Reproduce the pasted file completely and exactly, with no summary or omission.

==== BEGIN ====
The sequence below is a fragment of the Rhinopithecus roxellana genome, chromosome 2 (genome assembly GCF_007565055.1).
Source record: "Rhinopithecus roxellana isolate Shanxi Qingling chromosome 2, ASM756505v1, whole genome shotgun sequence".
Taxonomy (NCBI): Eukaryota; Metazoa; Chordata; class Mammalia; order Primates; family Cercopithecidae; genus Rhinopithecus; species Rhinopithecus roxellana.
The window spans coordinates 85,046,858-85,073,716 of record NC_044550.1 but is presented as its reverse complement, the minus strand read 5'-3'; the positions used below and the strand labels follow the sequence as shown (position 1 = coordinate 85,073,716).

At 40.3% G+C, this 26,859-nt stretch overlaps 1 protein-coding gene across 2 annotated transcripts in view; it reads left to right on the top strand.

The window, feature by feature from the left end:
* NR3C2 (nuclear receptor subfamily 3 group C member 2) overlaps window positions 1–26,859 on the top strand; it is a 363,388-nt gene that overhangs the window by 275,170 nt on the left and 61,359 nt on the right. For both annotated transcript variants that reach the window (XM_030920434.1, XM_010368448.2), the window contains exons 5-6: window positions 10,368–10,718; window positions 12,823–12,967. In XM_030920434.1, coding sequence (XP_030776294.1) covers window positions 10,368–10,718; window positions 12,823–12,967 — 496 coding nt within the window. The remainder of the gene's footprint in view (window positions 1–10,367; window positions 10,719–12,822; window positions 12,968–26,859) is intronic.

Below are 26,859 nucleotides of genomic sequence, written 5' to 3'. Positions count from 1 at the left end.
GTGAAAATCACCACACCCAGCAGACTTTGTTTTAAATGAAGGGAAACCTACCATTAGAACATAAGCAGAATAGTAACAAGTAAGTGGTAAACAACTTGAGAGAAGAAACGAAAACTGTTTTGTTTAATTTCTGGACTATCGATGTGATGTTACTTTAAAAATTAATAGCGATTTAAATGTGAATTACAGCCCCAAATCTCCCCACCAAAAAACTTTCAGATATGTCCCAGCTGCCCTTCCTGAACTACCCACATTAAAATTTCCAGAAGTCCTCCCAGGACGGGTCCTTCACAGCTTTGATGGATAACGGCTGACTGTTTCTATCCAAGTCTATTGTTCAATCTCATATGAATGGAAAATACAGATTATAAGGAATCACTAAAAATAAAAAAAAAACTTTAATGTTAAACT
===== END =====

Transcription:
The sequence below is a fragment of the Rhinopithecus roxellana genome, chromosome 2 (genome assembly GCF_007565055.1).
Source record: "Rhinopithecus roxellana isolate Shanxi Qingling chromosome 2, ASM756505v1, whole genome shotgun sequence".
Taxonomy (NCBI): Eukaryota; Metazoa; Chordata; class Mammalia; order Primates; family Cercopithecidae; genus Rhinopithecus; species Rhinopithecus roxellana.
The window spans coordinates 85,046,858-85,073,716 of record NC_044550.1 but is presented as its reverse complement, the minus strand read 5'-3'; the positions used below and the strand labels follow the sequence as shown (position 1 = coordinate 85,073,716).

At 40.3% G+C, this 26,859-nt stretch overlaps 1 protein-coding gene across 2 annotated transcripts in view; it reads left to right on the top strand.

The window, feature by feature from the left end:
* NR3C2 (nuclear receptor subfamily 3 group C member 2) overlaps window positions 1–26,859 on the top strand; it is a 363,388-nt gene that overhangs the window by 275,170 nt on the left and 61,359 nt on the right. For both annotated transcript variants that reach the window (XM_030920434.1, XM_010368448.2), the window contains exons 5-6: window positions 10,368–10,718; window positions 12,823–12,967. In XM_030920434.1, coding sequence (XP_030776294.1) covers window positions 10,368–10,718; window positions 12,823–12,967 — 496 coding nt within the window. The remainder of the gene's footprint in view (window positions 1–10,367; window positions 10,719–12,822; window positions 12,968–26,859) is intronic.

Below are 26,859 nucleotides of genomic sequence, written 5' to 3'. Positions count from 1 at the left end.
GTGAAAATCACCACACCCAGCAGACTTTGTTTTAAATGAAGGGAAACCTACCATTAGAACATAAGCAGAATAGTAACAAGTAAGTGGTAAACAACTTGAGAGAAGAAACGAAAACTGTTTTGTTTAATTTCTGGACTATCGATGTGATGTTACTTTAAAAATTAATAGCGATTTAAATGTGAATTACAGCCCCAAATCTCCCCACCAAAAAACTTTCAGATATGTCCCAGCTGCCCTTCCTGAACTACCCACATTAAAATTTCCAGAAGTCCTCCCAGGACGGGTCCTTCACAGCTTTGATGGATAACGGCTGACTGTTTCTATCCAAGTCTATTGTTCAATCTCATATGAATGGAAAATACAGATTATAAGGAATCACTAAAAATAAAAAAAAAACTTTAATGTTAAACT